Unit 3 Assignment 2 Emily McDill

Ch. 1


Virginia Woolf’s commentary on the origins of war from her novel Three Guineas explores the inevitability of war, and the role of graphic imagery in the public’s view and opinion on conflict. Most people have the same reaction when viewing violent content- disgust, sympathy etc., and from Woolf’s perspective, these images can arouse anti-war sympathies. Publishing these images, although they are difficult to look at, forces the privileged populations who are not in the midst of the conflict to face the horrors of the situation. However, one may also argue that because violence is so widespread and inevitable, these images are not deterrents so much as the objectification of the subjects and the reminder of this violence. Additionally, graphic war-time images do not always elicit the call for peace one would expect- one can recognize the horror of the situation and yet call for revenge, continuing the cycle of violence. 

Gruesome images can be exploited to gain support for either side of a conflict, and although one would believe such violent images would discourage war, they often have the opposite effect. 

Ch. 6

Similarly to Gourevitch, Sontag employs the story in The Republic where Leonitis fights against his desire to look at the dead bodies, and ultimately succumbs to his urge, despite feeling disgusted at himself. This analogy demonstrates people’s universal repulsion yet attraction when faced with violence, gore, horror, etc. She also includes historical justifications for this strange urge (for example, an inherent, “love of mischief”), but it is clear that a morbid fascination with other people’s suffering is a shared characteristic among humanity. Sontag also explains how today we are inundated with violent images and stories, which has increased our tolerance for such graphic imagery and made us more apathetic. She explains that one’s reaction to such images has repercussions: one could simply switch the channel and try to forget, or face the horror of the situation in hopes of changing it. Sontag also brings up an interesting point that a display of sympathy towards those suffering is not necessarily the correct response, but rather displaces blame from oneself and illuminates one’s privilege.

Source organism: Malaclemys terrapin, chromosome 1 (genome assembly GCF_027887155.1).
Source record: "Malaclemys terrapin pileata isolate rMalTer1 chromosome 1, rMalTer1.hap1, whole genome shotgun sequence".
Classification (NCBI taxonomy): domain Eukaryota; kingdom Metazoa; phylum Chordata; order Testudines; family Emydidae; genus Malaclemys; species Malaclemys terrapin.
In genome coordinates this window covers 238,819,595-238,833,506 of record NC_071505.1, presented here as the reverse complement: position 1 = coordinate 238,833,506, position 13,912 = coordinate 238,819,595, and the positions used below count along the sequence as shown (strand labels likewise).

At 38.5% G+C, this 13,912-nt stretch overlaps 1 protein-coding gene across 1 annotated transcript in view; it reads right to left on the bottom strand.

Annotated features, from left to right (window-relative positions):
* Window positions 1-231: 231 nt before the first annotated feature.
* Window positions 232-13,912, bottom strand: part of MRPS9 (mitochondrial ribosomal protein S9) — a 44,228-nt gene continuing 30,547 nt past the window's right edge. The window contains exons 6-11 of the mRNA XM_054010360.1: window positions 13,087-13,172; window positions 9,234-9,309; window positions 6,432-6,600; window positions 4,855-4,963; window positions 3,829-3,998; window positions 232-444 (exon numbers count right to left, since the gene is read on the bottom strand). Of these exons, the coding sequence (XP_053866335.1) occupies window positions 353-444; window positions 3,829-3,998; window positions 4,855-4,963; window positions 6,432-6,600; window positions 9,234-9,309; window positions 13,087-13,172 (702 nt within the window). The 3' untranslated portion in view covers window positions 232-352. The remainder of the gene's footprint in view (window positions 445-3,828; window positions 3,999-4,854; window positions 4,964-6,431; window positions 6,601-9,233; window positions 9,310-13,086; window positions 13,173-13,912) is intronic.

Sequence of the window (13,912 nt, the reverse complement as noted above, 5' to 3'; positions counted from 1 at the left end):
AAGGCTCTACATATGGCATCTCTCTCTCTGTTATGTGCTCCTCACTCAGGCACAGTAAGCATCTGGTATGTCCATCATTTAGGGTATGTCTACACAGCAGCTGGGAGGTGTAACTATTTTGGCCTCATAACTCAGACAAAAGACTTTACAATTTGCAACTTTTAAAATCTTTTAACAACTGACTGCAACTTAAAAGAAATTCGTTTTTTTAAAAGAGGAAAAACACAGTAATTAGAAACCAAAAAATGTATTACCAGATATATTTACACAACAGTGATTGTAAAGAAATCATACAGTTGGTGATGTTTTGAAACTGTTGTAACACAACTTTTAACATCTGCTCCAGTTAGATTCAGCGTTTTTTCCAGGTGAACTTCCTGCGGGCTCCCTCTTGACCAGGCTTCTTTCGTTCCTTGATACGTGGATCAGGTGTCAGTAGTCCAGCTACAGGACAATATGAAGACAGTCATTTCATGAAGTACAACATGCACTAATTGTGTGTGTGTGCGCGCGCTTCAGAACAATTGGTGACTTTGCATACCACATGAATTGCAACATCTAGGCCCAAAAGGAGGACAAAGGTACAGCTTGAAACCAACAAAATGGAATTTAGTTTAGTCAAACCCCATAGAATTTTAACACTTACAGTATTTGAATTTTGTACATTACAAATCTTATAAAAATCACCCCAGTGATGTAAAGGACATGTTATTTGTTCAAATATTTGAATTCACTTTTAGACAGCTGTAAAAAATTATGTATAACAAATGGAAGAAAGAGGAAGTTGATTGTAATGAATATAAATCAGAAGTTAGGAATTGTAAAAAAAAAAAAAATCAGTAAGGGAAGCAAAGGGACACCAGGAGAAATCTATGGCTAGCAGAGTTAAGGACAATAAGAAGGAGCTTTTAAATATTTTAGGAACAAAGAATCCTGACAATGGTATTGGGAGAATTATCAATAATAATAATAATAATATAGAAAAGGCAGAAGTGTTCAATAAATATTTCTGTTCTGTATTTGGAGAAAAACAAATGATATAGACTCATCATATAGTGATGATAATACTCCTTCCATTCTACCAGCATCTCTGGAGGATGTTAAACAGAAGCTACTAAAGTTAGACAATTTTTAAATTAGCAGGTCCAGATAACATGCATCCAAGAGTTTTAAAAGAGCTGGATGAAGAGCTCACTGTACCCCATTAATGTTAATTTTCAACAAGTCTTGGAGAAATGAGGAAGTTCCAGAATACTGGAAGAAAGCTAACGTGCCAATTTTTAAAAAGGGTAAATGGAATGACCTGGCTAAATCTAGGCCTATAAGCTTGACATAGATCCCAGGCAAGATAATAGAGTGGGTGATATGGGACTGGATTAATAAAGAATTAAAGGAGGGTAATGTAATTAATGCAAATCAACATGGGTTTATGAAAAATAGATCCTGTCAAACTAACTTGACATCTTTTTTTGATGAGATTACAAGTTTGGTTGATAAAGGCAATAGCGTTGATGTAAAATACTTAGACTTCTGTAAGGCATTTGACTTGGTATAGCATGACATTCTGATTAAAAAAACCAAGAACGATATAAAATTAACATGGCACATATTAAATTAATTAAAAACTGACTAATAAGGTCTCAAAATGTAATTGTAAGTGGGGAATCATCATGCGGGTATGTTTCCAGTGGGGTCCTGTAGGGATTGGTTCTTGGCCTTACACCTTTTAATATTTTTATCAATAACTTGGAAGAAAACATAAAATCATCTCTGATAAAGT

Experiencing an inexplicable attraction to gory scenes is a theme common across humanity and time, but the sympathy we display upon viewing such violence may actually be an inappropriate response as it excuses us from blame and asserts our privilege.

Ch. 8

Sontag asserts that memory is an ethical act and we need to remember painful events. To reconcile and come to a solution for an extended conflict we also need to recognize that all people do horrible things to one another, because if you constantly dwell on past grievances, you will not ever reach a solution. We can choose to “switch the channel” and not view images that make us uncomfortable, but people’s suffering will not be recognized if they do not have an audience. However, turning away from the images is not a moral defect. Rather, choosing to view them is an invitation to explore the root cause of the issue, and its possible solutions. Although viewing violence through media is frequently viewed as a cop-out, every form of observing carries an element of detachment. Even if one is to immerse themselves in the situation, they will still be detached from the victim, as one’s vision only allows for observation. 

There is nothing immoral about observing a difficult or graphic situation from a distance because this attachment allows one to reflect and draw reasonable, useful, conclusions. 

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